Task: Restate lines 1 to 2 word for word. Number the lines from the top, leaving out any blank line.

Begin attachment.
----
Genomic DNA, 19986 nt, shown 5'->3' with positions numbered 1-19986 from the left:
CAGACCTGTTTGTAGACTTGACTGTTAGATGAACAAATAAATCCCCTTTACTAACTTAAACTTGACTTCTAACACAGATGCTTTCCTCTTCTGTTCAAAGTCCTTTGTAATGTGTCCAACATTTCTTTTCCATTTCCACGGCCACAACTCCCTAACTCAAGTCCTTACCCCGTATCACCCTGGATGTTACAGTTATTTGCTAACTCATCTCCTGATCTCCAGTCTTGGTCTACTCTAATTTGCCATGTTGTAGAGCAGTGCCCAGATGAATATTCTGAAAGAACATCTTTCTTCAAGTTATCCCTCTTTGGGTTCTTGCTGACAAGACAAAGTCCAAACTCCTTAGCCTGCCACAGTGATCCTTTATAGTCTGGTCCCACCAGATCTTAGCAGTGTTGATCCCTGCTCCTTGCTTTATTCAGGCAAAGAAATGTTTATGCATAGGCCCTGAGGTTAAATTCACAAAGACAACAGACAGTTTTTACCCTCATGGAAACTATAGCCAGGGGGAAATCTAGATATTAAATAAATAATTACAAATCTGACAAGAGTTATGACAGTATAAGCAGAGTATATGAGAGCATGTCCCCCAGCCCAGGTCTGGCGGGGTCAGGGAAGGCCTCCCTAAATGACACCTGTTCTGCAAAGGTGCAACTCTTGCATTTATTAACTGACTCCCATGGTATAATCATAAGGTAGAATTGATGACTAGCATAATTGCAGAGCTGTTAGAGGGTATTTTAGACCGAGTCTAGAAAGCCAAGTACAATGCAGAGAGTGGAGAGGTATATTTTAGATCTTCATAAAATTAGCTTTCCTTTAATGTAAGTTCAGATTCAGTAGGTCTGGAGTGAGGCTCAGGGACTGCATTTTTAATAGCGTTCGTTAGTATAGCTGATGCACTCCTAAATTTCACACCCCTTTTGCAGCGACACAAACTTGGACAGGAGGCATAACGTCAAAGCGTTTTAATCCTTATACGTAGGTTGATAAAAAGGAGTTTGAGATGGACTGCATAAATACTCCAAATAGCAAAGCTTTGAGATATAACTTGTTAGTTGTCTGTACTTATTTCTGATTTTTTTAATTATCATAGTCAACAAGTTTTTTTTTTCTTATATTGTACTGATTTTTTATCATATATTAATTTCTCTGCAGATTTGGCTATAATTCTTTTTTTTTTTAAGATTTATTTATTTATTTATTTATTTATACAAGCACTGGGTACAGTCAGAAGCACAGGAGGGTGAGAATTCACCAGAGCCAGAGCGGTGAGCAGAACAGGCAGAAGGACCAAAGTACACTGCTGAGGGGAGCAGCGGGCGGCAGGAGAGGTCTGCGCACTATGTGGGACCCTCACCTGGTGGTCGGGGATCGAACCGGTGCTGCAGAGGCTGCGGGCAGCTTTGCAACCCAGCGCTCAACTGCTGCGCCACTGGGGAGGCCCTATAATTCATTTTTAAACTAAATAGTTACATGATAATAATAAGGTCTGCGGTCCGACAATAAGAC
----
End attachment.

Genomic DNA, 19986 nt, shown 5'->3' with positions numbered 1-19986 from the left:
CAGACCTGTTTGTAGACTTGACTGTTAGATGAACAAATAAATCCCCTTTACTAACTTAAACTTGACTTCTAACACAGATGCTTTCCTCTTCTGTTCAAAGTCCTTTGTAATGTGTCCAACATTTCTTTTCCATTTCCACGGCCACAACTCCCTAACTCAAGTCCTTACCCCGTATCACCCTGGATGTTACAGTTATTTGCTAACTCATCTCCTGATCTCCAGTCTTGGTCTACTCTAATTTGCCATGTTGTAGAGCAGTGCCCAGATGAATATTCTGAAAGAACATCTTTCTTCAAGTTATCCCTCTTTGGGTTCTTGCTGACAAGACAAAGTCCAAACTCCTTAGCCTGCCACAGTGATCCTTTATAGTCTGGTCCCACCAGATCTTAGCAGTGTTGATCCCTGCTCCTTGCTTTATTCAGGCAAAGAAATGTTTATGCATAGGCCCTGAGGTTAAATTCACAAAGACAACAGACAGTTTTTACCCTCATGGAAACTATAGCCAGGGGGAAATCTAGATATTAAATAAATAATTACAAATCTGACAAGAGTTATGACAGTATAAGCAGAGTATATGAGAGCATGTCCCCCAGCCCAGGTCTGGCGGGGTCAGGGAAGGCCTCCCTAAATGACACCTGTTCTGCAAAGGTGCAACTCTTGCATTTATTAACTGACTCCCATGGTATAATCATAAGGTAGAATTGATGACTAGCATAATTGCAGAGCTGTTAGAGGGTATTTTAGACCGAGTCTAGAAAGCCAAGTACAATGCAGAGAGTGGAGAGGTATATTTTAGATCTTCATAAAATTAGCTTTCCTTTAATGTAAGTTCAGATTCAGTAGGTCTGGAGTGAGGCTCAGGGACTGCATTTTTAATAGCGTTCGTTAGTATAGCTGATGCACTCCTAAATTTCACACCCCTTTTGCAGCGACACAAACTTGGACAGGAGGCATAACGTCAAAGCGTTTTAATCCTTATACGTAGGTTGATAAAAAGGAGTTTGAGATGGACTGCATAAATACTCCAAATAGCAAAGCTTTGAGATATAACTTGTTAGTTGTCTGTACTTATTTCTGATTTTTTTAATTATCATAGTCAACAAGTTTTTTTTTTCTTATATTGTACTGATTTTTTATCATATATTAATTTCTCTGCAGATTTGGCTATAATTCTTTTTTTTTTTAAGATTTATTTATTTATTTATTTATTTATACAAGCACTGGGTACAGTCAGAAGCACAGGAGGGTGAGAATTCACCAGAGCCAGAGCGGTGAGCAGAACAGGCAGAAGGACCAAAGTACACTGCTGAGGGGAGCAGCGGGCGGCAGGAGAGGTCTGCGCACTATGTGGGACCCTCACCTGGTGGTCGGGGATCGAACCGGTGCTGCAGAGGCTGCGGGCAGCTTTGCAACCCAGCGCTCAACTGCTGCGCCACTGGGGAGGCCCTATAATTCATTTTTAAACTAAATAGTTACATGATAATAATAAGGTCTGCGGTCCGACAATAAGAC